Aside from incorporating Intel processors, it's unclear what other hardware changes Apple may have in mind, including whether new Macs will use ATI video chip sets (as the MacBook Pro and iMac do) given the planned acquisition of ATI by Intel rival Advanced Micro Devices.
Apple may also adjust its Cinema Display line, which - other than price cuts - hasn't seen any substantial changes in years.
Demos of Universal Design Apps
Along with the expected new desktop Mac, WWDC is likely to feature demos of the revised Adobe Creative Suite designed to run native on Intel Macs. This is almost required given that higher-end Macs will target design professionals, many of whom have put off their own Intel transition until Universal versions of the major design applications are available.
The show would also be a excellent venue for the launch of the Universal binary version of QuarkXPress 7. Perhaps on stage during the keynote.
New iPod nanos or an iPhone?
Speculation about new iPods has been floating around for months, including rumors about production and design delays. While the prevailing sentiment seems to be that a successor to the video iPod is weeks or months away, there have been some recent suggestions that a souped-up iPod nano might be released. And there are the ever-present (and still very much unconfirmed) rumors of an iPod/mobile phone combo.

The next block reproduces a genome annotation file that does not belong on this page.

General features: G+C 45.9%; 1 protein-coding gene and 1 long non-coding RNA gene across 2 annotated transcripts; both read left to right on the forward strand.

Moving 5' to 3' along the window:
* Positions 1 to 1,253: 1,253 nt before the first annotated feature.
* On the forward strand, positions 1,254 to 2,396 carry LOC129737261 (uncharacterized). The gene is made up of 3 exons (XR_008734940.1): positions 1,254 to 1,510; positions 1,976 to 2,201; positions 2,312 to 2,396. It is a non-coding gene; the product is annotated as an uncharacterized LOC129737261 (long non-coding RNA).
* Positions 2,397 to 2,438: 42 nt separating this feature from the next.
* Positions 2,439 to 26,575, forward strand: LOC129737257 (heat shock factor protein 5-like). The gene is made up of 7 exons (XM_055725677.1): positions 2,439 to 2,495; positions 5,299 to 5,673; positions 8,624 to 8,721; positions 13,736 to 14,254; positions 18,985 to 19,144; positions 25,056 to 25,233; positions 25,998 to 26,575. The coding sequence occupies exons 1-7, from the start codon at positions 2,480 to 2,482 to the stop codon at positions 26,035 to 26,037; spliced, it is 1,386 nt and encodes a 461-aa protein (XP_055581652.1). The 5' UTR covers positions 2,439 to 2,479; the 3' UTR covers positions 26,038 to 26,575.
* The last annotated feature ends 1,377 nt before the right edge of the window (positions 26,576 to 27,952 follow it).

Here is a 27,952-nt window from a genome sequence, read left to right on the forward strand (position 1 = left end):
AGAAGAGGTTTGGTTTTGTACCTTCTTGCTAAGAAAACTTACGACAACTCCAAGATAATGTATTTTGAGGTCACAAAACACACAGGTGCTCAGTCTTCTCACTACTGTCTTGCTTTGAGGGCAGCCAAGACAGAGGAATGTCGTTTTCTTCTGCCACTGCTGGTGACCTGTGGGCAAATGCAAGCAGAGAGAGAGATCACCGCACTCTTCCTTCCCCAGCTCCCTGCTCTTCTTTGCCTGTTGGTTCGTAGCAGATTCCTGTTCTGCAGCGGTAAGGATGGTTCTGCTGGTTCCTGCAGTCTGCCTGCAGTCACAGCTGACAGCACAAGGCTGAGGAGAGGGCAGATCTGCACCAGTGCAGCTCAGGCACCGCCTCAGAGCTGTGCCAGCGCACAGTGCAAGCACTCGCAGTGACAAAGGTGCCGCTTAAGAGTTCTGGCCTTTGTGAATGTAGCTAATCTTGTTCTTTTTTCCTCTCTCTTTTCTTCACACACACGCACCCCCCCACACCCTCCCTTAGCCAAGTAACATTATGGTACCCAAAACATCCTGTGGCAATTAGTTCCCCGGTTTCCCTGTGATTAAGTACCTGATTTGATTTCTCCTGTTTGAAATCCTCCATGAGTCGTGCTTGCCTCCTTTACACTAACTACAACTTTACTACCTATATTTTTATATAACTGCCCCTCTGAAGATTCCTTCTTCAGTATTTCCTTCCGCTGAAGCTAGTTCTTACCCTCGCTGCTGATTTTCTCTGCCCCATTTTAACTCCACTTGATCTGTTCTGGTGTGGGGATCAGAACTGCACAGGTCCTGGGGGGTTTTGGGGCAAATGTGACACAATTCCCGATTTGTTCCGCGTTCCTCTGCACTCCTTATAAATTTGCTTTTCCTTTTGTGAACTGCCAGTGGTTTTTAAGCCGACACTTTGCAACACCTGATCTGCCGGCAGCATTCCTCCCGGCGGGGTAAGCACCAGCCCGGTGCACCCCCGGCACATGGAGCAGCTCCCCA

While a refreshed iPod nano that offers larger storage capacities isn't unexpected, it would be a surprise to see that kind of announcement at WWDC, given that WWDC has less of a consumer or end-user focus than Apple's other media events or Macworld Expo. As for that "iPhone," there doesn't seem to be any concrete evidence of it appearing at WWDC or in the immediate future.
New MacBook Pro
In addition to shipping a desktop variation of the Core 2 Duo, Intel also announced last week that it is shipping the mobile version (known by the code name "Merom") ahead of schedule. That has led to speculation that Apple will be releasing an updated MacBook Pro. However, while the existing Core Duo and the Core 2 Duo can use the same motherboard socket, it's likely that the motherboard and overall design of the MacBook Pro would need adjustments. So, while new MacBook Pros may be coming, there is doubt that they'll appear at WWDC.
Apple has been very quiet on its plans to replace the Xserve G5 with an equivalent Intel-based server product. This is no doubt partly because Apple has yet to announce an Intel version of Mac OS X Server. The result: WWDC may also see new server hardware announced. Unless Apple also announces a shipping Intel version of Mac OS X Server, shipping an Intel-based Xserve replacement immediately would not make much sense. The Xserve may be the last piece of Apple's product line to go Intel.
While Intel has announced that it's shipping a server version of the Core 2 Duo (called Woodcrest) that does support a dual-socket design (meaning two dual-core processors, the equivalent of a four-processor machine), it may be that we won't see a replacement of the Xserve until around the time Intel expects to ship its first quad-core processor designed for servers - now the fourth quarter of the year. It also wouldn't make sense for Apple to release an Intel version of Mac OS X Server 10.4.x when it could focus all Intel server development and resources on an Intel or Universal version of Leopard Server.